Ask the NorthStar VETS Vet: Avoiding back problems in Dachshunds

Q: What are some things or devises I could use on a Dachshund in order to avoid back problems?

A:“Back problems” in Dachshunds can be more accurately described as “spinal problems.” While the most common site for a Dachshund to develop a spinal problem is in the back or thoracolumbar spine, they can also suffer from problems in the neck, or cervical spine. To clarify further, when we talk about spinal problems in Dachshunds, we are almost always talking about issues associated with Intervertebral Disc Disease. This is a condition in which an intervertebral disc is protruding to some degree, or completely prolapsing, causing some level of compression of the spinal cord, and resulting in pain and/or neurologic dysfunction. Dachshunds are frequently associated with this disease and are likely more susceptible to it than any other breed.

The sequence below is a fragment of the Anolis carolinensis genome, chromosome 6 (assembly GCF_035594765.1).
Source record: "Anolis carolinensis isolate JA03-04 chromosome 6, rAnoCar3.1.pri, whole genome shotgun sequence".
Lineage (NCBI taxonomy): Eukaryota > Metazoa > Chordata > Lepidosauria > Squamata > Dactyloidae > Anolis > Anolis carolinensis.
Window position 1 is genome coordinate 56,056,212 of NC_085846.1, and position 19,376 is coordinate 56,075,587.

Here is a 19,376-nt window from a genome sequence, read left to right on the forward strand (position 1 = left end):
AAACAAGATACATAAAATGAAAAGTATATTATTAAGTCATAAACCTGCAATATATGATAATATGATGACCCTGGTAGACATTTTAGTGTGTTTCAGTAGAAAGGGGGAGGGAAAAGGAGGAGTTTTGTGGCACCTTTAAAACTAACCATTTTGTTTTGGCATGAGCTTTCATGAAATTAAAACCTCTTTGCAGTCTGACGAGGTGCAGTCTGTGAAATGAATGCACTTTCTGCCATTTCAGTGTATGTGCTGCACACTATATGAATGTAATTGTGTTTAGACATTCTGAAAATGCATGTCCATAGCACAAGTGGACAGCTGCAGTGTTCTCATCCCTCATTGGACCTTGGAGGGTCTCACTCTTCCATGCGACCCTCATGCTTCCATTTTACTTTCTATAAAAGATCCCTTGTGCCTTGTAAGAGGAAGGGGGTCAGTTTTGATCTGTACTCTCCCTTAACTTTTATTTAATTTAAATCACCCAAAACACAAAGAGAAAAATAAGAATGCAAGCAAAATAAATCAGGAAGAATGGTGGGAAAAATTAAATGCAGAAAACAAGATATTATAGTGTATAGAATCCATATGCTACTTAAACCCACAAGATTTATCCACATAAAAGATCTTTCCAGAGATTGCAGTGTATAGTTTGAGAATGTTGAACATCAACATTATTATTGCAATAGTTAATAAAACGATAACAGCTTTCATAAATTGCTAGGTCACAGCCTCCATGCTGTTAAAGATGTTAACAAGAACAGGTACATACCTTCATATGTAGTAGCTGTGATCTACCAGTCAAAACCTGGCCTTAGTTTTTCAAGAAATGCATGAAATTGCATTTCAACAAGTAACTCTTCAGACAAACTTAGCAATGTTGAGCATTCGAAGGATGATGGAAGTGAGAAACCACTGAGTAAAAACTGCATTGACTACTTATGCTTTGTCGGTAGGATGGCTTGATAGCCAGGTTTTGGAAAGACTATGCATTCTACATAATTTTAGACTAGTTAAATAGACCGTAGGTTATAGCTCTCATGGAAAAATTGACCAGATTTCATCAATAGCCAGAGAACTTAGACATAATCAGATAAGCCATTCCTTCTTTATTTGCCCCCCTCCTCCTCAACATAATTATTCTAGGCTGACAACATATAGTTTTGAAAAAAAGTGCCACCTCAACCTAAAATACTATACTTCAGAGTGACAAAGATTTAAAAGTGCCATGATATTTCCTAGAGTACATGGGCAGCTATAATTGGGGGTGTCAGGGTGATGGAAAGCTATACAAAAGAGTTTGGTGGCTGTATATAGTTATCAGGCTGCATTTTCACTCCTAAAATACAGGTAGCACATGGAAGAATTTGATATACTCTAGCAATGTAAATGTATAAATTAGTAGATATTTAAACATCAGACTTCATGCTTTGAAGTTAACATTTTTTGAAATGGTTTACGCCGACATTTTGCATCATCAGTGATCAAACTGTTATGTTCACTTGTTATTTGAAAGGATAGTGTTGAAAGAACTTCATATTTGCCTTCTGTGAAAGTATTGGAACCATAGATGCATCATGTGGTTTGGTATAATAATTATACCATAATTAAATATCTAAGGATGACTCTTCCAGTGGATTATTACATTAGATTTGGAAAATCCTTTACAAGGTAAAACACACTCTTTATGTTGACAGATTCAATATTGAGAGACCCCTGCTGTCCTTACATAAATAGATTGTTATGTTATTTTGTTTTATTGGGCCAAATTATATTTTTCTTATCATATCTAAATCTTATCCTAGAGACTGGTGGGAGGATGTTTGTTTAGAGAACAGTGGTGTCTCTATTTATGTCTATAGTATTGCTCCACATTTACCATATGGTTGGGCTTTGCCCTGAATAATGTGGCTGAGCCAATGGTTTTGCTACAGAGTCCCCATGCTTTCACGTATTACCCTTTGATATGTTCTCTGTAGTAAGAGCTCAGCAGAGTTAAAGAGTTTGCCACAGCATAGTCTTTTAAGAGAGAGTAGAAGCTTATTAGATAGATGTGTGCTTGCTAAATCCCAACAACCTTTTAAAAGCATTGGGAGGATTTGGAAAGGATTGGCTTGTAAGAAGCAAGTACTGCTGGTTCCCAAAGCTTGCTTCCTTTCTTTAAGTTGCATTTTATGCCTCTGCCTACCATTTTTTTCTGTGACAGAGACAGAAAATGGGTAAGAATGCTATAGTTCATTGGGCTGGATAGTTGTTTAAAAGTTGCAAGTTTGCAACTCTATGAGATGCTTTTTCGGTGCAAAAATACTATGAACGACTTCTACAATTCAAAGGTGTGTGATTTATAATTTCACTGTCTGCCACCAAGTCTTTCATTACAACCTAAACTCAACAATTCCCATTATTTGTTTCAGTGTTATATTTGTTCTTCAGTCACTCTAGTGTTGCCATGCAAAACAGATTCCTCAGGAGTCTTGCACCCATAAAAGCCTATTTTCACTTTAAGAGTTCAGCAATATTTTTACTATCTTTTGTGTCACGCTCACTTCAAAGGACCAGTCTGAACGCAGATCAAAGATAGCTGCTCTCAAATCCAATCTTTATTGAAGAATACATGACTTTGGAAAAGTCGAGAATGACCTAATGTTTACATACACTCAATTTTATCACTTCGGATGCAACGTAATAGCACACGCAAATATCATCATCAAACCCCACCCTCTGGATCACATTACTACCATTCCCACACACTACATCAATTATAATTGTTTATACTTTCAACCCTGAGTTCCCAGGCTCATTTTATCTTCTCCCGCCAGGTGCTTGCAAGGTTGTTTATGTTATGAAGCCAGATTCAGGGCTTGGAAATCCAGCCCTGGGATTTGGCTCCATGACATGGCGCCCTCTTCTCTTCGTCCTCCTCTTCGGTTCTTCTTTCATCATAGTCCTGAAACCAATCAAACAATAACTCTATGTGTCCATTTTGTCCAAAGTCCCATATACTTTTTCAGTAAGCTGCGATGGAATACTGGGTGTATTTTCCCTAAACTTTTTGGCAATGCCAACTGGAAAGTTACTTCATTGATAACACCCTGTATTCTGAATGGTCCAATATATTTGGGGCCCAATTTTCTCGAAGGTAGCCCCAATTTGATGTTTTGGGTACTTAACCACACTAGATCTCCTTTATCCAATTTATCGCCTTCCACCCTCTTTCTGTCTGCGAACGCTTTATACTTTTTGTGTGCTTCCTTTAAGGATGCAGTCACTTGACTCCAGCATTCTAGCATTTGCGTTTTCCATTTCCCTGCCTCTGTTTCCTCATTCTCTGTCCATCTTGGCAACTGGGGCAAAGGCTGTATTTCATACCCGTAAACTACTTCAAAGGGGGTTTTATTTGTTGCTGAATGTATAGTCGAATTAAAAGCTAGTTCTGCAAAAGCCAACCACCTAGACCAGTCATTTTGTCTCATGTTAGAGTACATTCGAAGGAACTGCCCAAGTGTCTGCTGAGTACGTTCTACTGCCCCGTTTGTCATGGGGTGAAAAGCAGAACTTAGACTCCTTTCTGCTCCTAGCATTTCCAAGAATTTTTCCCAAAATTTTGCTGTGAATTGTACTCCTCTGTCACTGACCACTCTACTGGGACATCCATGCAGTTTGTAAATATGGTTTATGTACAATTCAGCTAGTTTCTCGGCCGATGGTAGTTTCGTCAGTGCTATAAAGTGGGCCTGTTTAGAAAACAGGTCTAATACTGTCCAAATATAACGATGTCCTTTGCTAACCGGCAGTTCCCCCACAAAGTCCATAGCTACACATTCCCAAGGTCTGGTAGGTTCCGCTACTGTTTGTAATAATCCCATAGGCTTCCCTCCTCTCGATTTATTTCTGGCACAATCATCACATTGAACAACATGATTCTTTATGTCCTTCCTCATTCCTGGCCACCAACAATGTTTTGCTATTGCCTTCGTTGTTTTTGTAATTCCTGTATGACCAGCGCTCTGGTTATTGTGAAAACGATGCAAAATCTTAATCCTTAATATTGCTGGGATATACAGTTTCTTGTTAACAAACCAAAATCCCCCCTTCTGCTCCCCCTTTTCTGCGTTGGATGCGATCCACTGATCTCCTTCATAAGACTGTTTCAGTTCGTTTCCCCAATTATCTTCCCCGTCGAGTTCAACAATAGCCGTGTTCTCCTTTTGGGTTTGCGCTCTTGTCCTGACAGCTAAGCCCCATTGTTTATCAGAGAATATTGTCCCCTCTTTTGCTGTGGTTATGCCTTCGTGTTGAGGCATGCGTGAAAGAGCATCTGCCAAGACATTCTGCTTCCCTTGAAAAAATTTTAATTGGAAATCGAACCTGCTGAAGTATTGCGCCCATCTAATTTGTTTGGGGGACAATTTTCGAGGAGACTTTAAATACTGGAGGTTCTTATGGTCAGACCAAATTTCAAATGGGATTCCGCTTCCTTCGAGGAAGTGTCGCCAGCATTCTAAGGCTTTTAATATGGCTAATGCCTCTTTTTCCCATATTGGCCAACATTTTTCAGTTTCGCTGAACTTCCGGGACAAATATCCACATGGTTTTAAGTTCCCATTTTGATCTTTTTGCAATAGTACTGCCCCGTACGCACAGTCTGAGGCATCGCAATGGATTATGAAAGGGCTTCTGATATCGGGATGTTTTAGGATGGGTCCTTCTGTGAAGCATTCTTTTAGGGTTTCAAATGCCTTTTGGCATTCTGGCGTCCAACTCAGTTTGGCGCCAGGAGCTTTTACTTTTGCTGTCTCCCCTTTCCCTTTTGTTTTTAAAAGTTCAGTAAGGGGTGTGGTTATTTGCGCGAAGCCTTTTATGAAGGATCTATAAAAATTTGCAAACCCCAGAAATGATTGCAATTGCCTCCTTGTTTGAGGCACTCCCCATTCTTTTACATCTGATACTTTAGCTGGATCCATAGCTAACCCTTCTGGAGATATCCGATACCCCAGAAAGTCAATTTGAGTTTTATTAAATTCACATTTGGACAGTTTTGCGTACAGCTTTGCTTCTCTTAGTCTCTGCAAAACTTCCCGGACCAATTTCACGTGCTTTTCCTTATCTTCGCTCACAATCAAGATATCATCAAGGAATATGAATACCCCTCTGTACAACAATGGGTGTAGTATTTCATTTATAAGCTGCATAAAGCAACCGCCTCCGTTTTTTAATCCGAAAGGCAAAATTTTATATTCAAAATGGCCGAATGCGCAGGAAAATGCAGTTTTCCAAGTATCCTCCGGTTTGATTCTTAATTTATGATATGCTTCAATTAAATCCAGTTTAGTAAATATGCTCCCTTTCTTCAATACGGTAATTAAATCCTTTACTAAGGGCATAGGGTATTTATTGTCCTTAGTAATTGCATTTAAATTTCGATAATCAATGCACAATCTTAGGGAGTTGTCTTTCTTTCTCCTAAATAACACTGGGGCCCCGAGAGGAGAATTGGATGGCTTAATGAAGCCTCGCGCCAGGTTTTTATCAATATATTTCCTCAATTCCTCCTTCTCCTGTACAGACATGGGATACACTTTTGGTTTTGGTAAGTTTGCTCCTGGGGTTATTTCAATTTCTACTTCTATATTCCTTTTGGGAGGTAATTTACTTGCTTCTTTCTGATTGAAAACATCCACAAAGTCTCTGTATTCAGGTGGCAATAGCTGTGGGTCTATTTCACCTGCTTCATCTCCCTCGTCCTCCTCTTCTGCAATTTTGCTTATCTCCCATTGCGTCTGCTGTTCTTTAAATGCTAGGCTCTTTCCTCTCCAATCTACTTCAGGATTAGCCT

The single best thing that you, as a Dachshund owner, can do to prevent problems associated with this disease is to control your dog’s activity. Ideally, every Dachshund should avoid high-impact activities, especially jumping, high-speed running, and any activity that will put excessive force on the spine. Some of the common activities that many Dachshunds take part in every day and ideally should avoid include:

  1. Jumping up onto or down off the bed, couch, chair, car seat, etc.;
  2. Going up and down steps, even at slow speeds! Standard stair cases are not well-suited proportionally to Dachshunds. Going up and down steps for them would be like a person climbing steps that are as tall as they are!;